‘Trucks only tolls’ proposal moving forward, legal loophole still concerning legislators


HARTFORD, Conn. (WTNH) — It looks like Governor Ned Lamont’s long-stalled ‘trucks only toll’ proposal is finally moving forward. But opponents to the proposal say language in the bill leaves room for a future where more than trucks are tolled.

RELATED: Governor Lamont releases final draft for trucks-only tolls plan

The proposal calls for tolls on 18-wheeler and tandem tractor-trailer trucks at a rate of between $6 and $13 per toll with fees 50% higher on trucks without a Connecticut ‘E-Z Pass.’

Five of the tolls in the proposal are to be located on bridges on Intersate-95, and three on bridges on I-84. Additionally, one each on I-91, I-395, and I-684 in Greenwich.

In two places in the bill there is language that says the tolls can only be imposed on large trucks, but there also appears to be standard language regarding state borrowing that says if there is an emergency declaration, that can be changed by a two-thirds vote of the legislature.

For weeks, lawmakers have been driving the narrative that language in the Transportation bill would be focused only on trucks. But those with a keen eye say they were expecting to be broadsided.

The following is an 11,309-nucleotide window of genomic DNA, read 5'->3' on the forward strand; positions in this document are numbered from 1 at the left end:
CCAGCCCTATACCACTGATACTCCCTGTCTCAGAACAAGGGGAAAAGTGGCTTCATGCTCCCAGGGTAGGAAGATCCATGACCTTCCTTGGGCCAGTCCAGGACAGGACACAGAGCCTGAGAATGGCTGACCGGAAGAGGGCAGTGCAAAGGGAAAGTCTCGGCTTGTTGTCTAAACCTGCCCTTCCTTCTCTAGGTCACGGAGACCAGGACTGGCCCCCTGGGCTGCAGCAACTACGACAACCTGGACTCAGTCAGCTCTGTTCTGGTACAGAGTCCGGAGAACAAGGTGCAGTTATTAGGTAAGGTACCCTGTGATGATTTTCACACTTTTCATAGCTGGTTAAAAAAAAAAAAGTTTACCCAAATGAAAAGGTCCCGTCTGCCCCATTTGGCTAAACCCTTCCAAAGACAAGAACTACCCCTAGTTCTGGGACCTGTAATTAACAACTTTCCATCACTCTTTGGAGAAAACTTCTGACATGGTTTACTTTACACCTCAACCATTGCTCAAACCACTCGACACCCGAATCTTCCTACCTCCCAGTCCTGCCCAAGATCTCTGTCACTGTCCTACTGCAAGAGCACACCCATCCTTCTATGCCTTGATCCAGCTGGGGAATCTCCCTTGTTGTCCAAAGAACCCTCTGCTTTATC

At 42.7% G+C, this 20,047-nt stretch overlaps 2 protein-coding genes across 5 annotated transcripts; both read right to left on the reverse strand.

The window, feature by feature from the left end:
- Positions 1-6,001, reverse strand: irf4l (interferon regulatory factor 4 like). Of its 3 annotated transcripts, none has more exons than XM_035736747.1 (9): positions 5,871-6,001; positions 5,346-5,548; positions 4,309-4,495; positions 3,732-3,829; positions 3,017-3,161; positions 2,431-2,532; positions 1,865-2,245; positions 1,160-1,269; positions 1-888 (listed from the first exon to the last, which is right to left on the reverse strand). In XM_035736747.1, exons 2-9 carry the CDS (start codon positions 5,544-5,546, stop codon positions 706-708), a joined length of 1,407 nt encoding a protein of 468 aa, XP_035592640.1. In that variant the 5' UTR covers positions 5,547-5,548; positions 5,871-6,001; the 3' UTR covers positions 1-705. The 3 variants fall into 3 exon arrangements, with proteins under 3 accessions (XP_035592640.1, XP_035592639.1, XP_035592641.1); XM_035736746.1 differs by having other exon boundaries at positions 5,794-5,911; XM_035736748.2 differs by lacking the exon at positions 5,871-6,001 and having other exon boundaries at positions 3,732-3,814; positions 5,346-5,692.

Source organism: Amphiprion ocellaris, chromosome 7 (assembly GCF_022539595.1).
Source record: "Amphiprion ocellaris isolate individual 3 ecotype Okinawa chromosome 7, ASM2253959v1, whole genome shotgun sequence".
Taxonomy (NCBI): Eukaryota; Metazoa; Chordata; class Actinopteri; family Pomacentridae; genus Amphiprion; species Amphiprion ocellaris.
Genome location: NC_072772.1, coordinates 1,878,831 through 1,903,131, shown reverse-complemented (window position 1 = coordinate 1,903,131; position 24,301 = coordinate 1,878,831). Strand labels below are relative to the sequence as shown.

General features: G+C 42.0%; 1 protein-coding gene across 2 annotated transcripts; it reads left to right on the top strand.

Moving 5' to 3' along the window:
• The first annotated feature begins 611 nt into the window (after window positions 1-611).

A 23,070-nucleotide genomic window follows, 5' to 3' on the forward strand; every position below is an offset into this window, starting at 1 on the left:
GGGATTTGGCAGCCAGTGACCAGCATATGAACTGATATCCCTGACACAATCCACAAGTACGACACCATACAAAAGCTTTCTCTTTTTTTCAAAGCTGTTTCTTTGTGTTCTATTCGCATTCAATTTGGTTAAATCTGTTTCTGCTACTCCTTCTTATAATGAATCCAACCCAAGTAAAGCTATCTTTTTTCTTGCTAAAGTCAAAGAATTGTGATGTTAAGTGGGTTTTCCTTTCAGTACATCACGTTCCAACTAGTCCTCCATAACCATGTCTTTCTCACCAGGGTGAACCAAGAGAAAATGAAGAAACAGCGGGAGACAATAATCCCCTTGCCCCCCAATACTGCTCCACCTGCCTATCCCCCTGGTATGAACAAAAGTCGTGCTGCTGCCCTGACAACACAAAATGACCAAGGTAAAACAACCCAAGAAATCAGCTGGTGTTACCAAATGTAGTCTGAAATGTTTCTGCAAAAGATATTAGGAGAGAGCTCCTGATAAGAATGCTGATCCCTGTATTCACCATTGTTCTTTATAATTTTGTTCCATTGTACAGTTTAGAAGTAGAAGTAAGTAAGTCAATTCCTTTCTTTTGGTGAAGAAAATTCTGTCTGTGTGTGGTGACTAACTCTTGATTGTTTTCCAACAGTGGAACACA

Patrick Sasser from ‘No Tolls Connecticut’ says “they left provisions in there in a way to get out easy that they can change this and toll everyone.”

Sasser, the loudest voice against tolls, is referring to a section of the draft bill – buried among the 32 pages. The lawmakers could break legal language on which Governor Ned Lamont has been hanging his hat.

“Some are calling this an ‘escape hatch’. I think they’ve written bits and pieces into this bill that gives them an out – if the truck only tolls doesn’t generate enough revenue, if the Rhode Island case loses in court. It gives them the ability to flip a switch and start tolling cars.”

– Patrick Sasser, No Tolls CT

The Senate Minority Leader, Senator Len Fasano (R-North Haven) expressing the fears of anti-toll protesters, saying, “The bottom line is, after two years we could very well see cars and all trucks tolled in Connecticut without the fear of a bond covenant stopping it…They are leaving the door wide open to tolling cars.”

Senator Looney also admits a future legislature could expand the tolls to cars, but that because there appears to be no appetite for that among the public, he says it’s unlikely.

The trucking industry says that at least five of the proposed tolling locations are easily avoided by truckers.

“Many of them, it just takes, get off on the highway or take a different route that adds two minutes.”

– Joe Sculley of the Connecticut Motor Transport Association

There is a bond bill tied to the Transportation bill. The bond package has been increased to $1.7 Billion dollars. Senator Len Fasano believes this is a ‘sweetener’ to get votes for the transportation bill.

An informational hearing is scheduled for 1:00 pm on Friday, January 31 at the Legislative Office Building in Hartford. A vote on the bill could come as early as next week. Lawmakers have been told to hold open next Monday and Tuesday for possible votes.

Read the full proposal below:

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